- Nasty Gal
- New Look
This fast fashion is a feminist issue. If you’re female, and not a feminist, what the fuck. You’re actually some form of psychotic if you can happily get paid a lesser amount to do the same job as a male. If you’re male, and not a feminist, then you’re a misogynistic ass hole that clearly has no respect for your mum, your aunties, your sisters, girlfriend(s), etc. If you’re any other gender and not a feminist, well, I’m just outright confused, to be honest.
But who am I to assume that anyone reading my blog isn’t a feminist? You wouldn’t dare click on my page if you had even a hint of gender inequality in you. So, I may as well tell you how to fix this shit.
Many people argue that the way to fix this is not to avoid places like Missguided, as this just reduces the likelihood of the garment workers receiving money even more. Surely, we should be buying even more to fund their pockets, as most if not all of them struggle to find money for food, let alone accommodation. Nope – as Lucy Siegle points out, if you buy a £4 T-shirt from Asda, they keep £2.80 for themselves, give £1.18 to the supplier, and just 1.5p to the garment workers who made that T-shirt. So, by buying even more clothes, you’re just increasing the pressure on these women to work at ridiculous speeds, and you’re giving more power to the enemy, rather than balancing the power struggle.
So, what’s the most ethical and sustainable item you can wear? The one you already own, duh. There’s such an issue around the fact that some people refuse to wear the same outfit twice. If it’s a sexy af outfit, wear it TEN times hun. Wear it EVERYDAY for the rest of your life! And when you get bored of your own wardrobe, charity shops, and your sibling/partner’s wardrobe, these are the ethical, sustainable websites you should head to:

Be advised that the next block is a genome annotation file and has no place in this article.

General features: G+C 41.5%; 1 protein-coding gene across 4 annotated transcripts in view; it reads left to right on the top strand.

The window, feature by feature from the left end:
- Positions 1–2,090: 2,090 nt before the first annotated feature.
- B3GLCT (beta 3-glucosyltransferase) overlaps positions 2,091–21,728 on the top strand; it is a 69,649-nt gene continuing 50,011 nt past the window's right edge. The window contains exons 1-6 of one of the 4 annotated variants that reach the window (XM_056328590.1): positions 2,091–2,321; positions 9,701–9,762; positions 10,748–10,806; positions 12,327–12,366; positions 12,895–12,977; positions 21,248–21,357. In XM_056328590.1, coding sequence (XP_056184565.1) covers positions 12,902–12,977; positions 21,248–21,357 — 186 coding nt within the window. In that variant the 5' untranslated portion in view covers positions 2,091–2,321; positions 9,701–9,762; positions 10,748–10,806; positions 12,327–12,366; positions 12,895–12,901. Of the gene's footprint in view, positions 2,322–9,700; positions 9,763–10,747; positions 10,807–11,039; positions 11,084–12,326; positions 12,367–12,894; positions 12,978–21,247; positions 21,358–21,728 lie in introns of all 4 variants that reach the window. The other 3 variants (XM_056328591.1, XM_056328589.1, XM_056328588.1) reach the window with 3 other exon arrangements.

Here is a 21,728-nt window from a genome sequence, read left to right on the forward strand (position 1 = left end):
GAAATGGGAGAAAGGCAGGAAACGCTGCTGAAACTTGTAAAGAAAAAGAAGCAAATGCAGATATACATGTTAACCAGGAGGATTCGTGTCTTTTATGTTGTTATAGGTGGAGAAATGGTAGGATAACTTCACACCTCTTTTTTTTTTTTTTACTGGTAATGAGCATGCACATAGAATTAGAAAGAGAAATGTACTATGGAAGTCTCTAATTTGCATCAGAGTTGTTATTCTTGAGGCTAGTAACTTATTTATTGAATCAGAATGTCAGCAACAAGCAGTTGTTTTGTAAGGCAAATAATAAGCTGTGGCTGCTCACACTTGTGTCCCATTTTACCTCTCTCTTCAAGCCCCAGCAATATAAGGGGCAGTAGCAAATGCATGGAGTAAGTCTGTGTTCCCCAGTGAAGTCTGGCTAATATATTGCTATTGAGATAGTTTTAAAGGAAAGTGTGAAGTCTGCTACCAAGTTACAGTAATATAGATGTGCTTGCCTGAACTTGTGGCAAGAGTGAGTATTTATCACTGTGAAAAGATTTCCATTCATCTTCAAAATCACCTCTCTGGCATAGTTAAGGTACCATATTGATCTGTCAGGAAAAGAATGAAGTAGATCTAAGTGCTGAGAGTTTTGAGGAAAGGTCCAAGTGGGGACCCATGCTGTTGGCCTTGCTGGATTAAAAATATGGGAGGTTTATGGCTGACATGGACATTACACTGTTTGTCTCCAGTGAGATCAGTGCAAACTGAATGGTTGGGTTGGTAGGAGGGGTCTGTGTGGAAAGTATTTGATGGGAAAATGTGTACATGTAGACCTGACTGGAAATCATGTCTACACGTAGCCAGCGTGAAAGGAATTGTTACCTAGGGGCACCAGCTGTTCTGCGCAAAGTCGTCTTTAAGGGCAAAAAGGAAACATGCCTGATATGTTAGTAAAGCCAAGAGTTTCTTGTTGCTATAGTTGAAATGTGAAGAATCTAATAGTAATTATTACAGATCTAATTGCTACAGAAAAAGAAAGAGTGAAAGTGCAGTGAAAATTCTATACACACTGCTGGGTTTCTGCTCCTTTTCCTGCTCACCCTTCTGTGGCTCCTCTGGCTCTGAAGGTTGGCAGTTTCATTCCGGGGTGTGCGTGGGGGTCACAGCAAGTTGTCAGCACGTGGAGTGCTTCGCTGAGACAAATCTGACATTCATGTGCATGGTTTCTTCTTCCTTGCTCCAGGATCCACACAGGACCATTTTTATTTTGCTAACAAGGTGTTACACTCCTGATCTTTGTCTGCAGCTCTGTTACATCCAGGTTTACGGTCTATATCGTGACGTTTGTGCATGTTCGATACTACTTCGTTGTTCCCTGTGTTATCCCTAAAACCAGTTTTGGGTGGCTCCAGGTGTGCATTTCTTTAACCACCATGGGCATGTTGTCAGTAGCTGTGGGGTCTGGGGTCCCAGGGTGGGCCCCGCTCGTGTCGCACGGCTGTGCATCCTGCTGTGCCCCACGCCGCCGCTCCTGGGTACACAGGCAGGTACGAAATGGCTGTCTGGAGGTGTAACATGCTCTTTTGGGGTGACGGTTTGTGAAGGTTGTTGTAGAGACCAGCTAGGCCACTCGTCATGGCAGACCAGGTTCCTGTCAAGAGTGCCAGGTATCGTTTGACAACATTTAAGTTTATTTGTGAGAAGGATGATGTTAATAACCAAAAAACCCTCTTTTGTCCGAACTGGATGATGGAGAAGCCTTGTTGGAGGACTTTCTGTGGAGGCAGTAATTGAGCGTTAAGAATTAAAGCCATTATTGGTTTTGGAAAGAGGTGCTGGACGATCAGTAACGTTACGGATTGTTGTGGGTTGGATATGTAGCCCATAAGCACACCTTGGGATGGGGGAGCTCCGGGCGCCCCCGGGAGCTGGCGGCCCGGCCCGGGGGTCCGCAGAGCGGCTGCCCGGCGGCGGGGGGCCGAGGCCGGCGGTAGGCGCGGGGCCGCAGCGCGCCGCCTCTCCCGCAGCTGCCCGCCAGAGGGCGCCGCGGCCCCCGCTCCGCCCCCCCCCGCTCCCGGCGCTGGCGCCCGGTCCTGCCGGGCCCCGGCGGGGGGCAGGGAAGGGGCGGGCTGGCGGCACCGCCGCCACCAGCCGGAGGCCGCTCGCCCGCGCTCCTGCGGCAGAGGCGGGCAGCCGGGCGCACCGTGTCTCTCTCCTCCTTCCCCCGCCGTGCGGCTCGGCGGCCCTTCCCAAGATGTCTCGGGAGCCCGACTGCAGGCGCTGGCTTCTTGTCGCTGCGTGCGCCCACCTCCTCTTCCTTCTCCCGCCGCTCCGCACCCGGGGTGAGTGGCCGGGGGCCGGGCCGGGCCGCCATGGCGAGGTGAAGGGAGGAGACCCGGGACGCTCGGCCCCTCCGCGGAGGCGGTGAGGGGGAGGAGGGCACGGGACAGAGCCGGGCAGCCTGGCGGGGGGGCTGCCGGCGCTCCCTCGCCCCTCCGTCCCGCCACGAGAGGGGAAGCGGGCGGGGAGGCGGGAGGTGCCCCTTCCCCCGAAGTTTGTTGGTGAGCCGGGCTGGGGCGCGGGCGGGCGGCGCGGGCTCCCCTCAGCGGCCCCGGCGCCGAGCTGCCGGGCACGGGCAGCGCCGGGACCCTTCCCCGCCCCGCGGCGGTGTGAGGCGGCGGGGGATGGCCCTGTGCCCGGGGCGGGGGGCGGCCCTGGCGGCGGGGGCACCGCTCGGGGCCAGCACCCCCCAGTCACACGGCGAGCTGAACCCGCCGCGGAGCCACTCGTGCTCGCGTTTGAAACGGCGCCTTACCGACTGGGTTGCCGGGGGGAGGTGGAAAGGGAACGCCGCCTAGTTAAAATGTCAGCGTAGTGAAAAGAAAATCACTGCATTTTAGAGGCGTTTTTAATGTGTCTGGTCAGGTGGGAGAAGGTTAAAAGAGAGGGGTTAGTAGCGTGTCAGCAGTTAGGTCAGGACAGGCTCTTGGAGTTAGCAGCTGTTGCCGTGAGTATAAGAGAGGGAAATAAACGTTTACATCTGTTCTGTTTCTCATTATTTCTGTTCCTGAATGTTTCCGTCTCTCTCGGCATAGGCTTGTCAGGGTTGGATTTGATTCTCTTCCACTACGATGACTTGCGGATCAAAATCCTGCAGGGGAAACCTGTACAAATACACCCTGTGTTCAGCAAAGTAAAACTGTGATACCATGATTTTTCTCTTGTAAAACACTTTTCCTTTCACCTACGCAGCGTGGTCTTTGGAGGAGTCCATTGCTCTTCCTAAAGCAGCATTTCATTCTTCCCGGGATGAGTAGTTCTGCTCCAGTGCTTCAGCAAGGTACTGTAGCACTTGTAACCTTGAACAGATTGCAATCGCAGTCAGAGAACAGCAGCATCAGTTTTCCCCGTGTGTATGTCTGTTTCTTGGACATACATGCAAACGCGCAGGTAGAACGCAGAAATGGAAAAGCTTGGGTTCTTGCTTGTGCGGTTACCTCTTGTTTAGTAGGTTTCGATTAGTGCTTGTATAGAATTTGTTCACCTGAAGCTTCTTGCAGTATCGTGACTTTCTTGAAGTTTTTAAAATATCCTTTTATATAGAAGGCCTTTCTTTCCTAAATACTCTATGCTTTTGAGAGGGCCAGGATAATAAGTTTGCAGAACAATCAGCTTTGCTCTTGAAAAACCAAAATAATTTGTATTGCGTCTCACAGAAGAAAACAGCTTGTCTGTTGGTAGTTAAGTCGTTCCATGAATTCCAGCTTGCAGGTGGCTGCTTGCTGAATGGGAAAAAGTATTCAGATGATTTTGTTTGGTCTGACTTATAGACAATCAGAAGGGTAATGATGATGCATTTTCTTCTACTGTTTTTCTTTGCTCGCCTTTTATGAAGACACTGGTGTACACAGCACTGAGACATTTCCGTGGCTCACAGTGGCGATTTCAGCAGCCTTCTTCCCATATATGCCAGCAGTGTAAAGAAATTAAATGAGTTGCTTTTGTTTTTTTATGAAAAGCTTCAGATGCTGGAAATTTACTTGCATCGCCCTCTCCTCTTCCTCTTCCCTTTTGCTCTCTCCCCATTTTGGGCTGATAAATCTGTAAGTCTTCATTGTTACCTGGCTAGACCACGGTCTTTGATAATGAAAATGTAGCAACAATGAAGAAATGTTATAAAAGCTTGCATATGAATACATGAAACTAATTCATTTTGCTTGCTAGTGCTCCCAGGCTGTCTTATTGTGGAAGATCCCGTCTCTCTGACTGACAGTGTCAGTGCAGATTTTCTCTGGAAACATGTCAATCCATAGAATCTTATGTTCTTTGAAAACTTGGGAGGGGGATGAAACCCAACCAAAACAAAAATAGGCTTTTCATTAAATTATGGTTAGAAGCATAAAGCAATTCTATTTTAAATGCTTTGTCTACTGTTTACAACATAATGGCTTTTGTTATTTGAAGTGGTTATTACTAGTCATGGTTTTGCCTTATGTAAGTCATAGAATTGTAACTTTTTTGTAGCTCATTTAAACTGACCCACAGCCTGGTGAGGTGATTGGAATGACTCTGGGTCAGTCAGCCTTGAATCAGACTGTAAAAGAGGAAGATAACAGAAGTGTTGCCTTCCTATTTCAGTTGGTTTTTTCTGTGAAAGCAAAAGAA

All these brands pay their employees fairly, in decent working conditions. More importantly though, they go further than just that. Take TALA, for example. The labels on their clothes are plantable – rather than chucking your label to waste, you can plant it to grow a plant. The washing instructions are sewn into the inside of the clothes, again, to reduce waste. Their packaging is completely biodegradable. And the actual clothes? They’re made out of recycled cotton, recycled water bottles and upcycled Nylon (this sounds excruciatingly uncomfortable, but I can confirm, they feel just as smooth as any other item of clothing would, if not smoother). For some of their items, you are literally wearing plastic bottles, looking sexy, and feeling good, all at the same time. Pure magic.
Most items on these sites are more expensive than what you may be used to, but this is how it should be, because they actually do things properly. Morally. Overtime, the prices will start to drop, once the general fashion industry starts taking climate change seriously.
The app, Depop, is a guilt-free and eco-friendly way to snap up that newest trend that you just need a piece of. You can buy and sell second hand clothes on the little red icon on your screen, so that the fibres end up not in landfill, but in a new home, to be worn and loved once again, all for a cheaper price. And the money doesn’t go anywhere near the big fast-fashion brands already-bursting wallets.
It’s sad how my list of sustainable brands is noticeably shorter than the fast fashion brands, but this list is growing and growing. We’re making progress, and soon, the only options we’ll have will be sexy recycled water bottles. The only way to change it though, is to control it ourselves. Where we choose to put our money, changes the industry. For each time you refuse to buy a new belt from ASOS, or compliment your little sisters shitty little Missguided skirt, we are one step closer to a more sustainable, ethical future.
Edit: download the Good On You app, and you can search a clothing brand to check how ethical and sustainable it is before purchasing anything. They rate brands out of 5 stars, based on the labour, the environmental aspects, and animal cruelty aspects. If you come to find that the brand you were interested in has a low rating, you can search by category on the app (e.g. ‘skirts’), and they will provide you a list of ethical and sustainable brands to choose from, with a range of price points.